It is easy enough to reconcile that the strongest thread of the film is secrets and the cost of living with them. But less easy to reconcile is is the notion of the “Stain” of the title. There are the stains of death and destruction, the stain of a life of lies, the stain of failure and the stain of the loss of family. All of these are important to the characters at one point or another, and in the cases of Coleman and his girlfriend Faunia, all at the same time.

Coleman’s stain begins in 1948 where we meet a teenaged Coleman ‘Silky’ Silk, already skilled at living a dual life as, on one hand, a boxer and on the other hand, a student seemingly on his way to Howard University. However the sudden death of his father marks a turning point for Coleman, as the only real impediment to life as a white man is removed. With the stroke of a pen, his life and the lives of his family are altered forever as be goes from being Coleman Silk ‘Negro’, to just Coleman.

 

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Coleman’s betrayal causes his mother to label him a “murderer,” and this is another thread, that of “murder,” that runs through the film, to great effect. The lives of all presented are touched by this in some way, whether literal or figurative, and these deaths tie together a difficult story with as neat a bow as possible. It is ironic that the one person in which Coleman has confided his dark secret, his fantastically troubled girlfriend, Faunia, is also the one murdered with him, thereby (almost) taking his secret to both their graves.

Brother to Brother

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Brother to Brother is an ambitious 2004 film from first time director Rodney Evans that weaves a tale of past and present through the eyes of artists from both eras. That the film is a debut feature from the filmmaker is notable, for while it tells a story of an era that is surprisingly not oft told, it almost falls victim to the first time director curse of trying to do too much.

The film introduces us to Perry a young, African-American student in New York, struggling with personal trials in the face of his family’s recent discovery of his homosexuality. He is not alone on his journey, however, as we meet the friends and classmates that populate his world and who seem to accept him as he is. Where the film comes alive, though, is in Perry’s ‘meet cute’ on the streets of the city with an older man who both vexes and fascinates him.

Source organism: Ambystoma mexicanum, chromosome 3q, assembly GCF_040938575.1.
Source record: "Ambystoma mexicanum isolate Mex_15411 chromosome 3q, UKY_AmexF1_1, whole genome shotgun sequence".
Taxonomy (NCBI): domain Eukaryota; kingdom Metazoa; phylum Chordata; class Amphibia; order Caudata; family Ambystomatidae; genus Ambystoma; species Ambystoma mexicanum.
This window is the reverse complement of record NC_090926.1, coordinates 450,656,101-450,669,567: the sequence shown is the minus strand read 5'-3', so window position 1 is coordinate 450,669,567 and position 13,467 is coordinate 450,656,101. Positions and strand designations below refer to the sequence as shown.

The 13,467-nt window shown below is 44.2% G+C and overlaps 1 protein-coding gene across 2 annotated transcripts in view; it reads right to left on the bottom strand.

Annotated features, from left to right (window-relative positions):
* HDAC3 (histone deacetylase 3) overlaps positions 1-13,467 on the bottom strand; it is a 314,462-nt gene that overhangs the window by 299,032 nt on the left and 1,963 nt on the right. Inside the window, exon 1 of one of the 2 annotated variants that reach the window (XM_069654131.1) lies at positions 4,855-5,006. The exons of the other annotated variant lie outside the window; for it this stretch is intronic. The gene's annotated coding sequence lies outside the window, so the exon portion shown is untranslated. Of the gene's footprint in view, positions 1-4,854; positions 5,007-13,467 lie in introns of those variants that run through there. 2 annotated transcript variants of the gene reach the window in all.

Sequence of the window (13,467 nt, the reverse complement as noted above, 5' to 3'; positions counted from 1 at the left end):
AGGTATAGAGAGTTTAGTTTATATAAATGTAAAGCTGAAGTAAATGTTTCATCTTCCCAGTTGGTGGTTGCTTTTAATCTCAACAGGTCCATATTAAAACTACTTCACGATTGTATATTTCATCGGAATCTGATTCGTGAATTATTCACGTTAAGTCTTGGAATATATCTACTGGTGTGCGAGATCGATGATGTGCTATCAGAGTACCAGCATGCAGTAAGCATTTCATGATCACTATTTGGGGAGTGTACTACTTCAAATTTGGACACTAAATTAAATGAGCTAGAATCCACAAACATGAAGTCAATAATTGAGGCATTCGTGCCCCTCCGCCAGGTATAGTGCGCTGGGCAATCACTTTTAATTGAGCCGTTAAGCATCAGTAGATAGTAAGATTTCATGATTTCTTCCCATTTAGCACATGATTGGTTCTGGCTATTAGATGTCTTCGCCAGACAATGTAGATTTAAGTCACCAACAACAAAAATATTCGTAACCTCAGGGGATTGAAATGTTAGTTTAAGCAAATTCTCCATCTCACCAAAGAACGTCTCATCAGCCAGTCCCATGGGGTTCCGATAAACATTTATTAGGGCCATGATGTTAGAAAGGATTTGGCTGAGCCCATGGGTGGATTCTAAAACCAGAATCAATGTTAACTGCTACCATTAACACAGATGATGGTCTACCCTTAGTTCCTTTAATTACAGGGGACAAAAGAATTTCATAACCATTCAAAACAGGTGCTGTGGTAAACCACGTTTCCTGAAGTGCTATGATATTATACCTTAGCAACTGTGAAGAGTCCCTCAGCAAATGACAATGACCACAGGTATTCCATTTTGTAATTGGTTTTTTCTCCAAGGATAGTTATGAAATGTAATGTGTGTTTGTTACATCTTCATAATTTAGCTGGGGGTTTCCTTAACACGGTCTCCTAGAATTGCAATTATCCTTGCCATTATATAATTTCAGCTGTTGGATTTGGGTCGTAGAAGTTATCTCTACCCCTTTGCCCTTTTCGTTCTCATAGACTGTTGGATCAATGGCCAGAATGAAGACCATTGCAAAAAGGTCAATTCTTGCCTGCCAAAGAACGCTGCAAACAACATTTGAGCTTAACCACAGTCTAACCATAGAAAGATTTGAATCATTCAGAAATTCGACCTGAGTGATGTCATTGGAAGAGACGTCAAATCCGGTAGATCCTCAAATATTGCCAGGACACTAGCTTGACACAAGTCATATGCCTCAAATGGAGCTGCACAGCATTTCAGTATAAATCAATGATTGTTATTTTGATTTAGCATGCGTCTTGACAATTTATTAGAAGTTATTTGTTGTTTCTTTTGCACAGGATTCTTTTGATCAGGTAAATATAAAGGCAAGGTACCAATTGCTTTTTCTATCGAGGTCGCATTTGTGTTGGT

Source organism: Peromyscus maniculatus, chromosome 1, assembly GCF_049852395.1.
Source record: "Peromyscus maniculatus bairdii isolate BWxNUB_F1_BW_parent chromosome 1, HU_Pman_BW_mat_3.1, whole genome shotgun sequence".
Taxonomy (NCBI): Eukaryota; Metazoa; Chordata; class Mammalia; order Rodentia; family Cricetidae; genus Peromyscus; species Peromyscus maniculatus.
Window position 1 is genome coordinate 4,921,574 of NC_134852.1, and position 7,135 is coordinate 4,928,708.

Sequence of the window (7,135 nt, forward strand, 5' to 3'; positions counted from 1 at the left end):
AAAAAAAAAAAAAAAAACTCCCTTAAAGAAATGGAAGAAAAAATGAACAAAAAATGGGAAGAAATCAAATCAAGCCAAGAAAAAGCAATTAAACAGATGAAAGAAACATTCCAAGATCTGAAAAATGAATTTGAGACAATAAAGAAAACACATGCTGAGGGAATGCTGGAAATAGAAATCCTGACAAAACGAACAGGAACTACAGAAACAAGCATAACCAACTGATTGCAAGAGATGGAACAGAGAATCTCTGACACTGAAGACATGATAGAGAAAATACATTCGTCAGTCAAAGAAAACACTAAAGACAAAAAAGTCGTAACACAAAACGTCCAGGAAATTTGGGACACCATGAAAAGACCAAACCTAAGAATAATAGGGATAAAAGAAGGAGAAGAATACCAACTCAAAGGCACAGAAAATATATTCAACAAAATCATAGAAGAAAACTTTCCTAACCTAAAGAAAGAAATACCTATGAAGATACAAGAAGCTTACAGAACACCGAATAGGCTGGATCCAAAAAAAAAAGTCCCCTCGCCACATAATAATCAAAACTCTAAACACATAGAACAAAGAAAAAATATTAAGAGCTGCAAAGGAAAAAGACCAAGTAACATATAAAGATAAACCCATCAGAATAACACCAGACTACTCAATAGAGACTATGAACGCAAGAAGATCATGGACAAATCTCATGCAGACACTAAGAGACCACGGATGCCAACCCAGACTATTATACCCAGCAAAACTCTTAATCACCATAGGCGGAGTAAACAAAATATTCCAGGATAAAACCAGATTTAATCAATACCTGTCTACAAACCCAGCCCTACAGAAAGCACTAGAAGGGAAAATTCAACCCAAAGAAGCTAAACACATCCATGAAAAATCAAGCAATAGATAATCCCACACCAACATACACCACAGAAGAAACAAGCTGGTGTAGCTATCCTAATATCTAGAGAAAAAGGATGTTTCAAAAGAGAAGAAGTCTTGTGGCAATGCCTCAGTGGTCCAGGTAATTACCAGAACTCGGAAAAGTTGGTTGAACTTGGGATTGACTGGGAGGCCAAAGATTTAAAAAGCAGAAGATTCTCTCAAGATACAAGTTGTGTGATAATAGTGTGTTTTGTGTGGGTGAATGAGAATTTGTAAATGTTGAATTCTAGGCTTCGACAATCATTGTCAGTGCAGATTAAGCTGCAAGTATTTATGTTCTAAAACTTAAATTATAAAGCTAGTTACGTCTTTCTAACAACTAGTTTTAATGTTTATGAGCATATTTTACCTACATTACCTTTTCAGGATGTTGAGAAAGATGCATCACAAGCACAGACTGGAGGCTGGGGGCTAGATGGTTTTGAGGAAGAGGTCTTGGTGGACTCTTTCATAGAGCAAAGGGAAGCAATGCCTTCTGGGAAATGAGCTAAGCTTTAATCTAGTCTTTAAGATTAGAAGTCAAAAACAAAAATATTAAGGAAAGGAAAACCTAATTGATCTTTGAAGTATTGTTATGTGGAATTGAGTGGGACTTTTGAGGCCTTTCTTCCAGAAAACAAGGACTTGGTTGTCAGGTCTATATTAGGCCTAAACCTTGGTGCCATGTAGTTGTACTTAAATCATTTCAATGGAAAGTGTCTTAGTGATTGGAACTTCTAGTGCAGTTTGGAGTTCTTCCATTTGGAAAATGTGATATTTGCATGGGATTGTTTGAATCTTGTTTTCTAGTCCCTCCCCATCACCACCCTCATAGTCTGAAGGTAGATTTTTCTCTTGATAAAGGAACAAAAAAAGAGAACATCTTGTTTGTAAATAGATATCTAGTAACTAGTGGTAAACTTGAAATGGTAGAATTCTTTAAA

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The older man turns out to be Bruce Nugent, a prominent figure of the Harlem Renaissance who, like Perry, is gay. It is in their meeting and subsequent socializing that the film takes the audience out of the present and back to the vibrant and tumultuous world of Bruce’s past.

We meet Langston Hughes, Zora Neale Hurston, Wallace Thurman, and others of the day, who create a Harlem of artistic truth and freedom the likes of which the young Nugent is eager to get in on. These Harlem Renaissance portions of the film, which are shot in black and white for effect, offer parallels for current day Perry that he has never previously considered.

 

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While much time has passed since the days of the Harlem Renaissance, Perry and the audience find that not much has been done in the way of widespread black, or African-American, lack of acceptance of homosexuality. Then, like now, creatives who happen to be black and gay are brushed under the collective societal rug in an effort to pretend that these people don’t exist and can’t sully the race with their unnatural doings. Within their own sphere, there is none of that exclusion, however. Instead, black and gay artists are often fetishized and exoticized by the usually wealthy white people, like Carl Van Vechten, who is portrayed here, who, when it was convenient, inhabited and profited from their world.

That idea, fetishization, is also something that current day Perry has to come to terms with, as he finds himself the object of exotic desire and ‘otherness’ of his down-low, white lover, Jim.

 

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The most heart wrenching scene in the film, for this viewer, was a scene that takes place between Perry and Jim. In it, Perry, after some positive association and time spent with older Nugent, comes to the realization that the only things he’s after are love and true acceptance, and that he is, indeed, worthy of that love and not the crumbs of sexual desire currently on offer. If that were the film’s only redeeming quality, which it is not, it would be enough. There are countless young, gay, black people who could use that particular lesson and perhaps, a viewing of this film.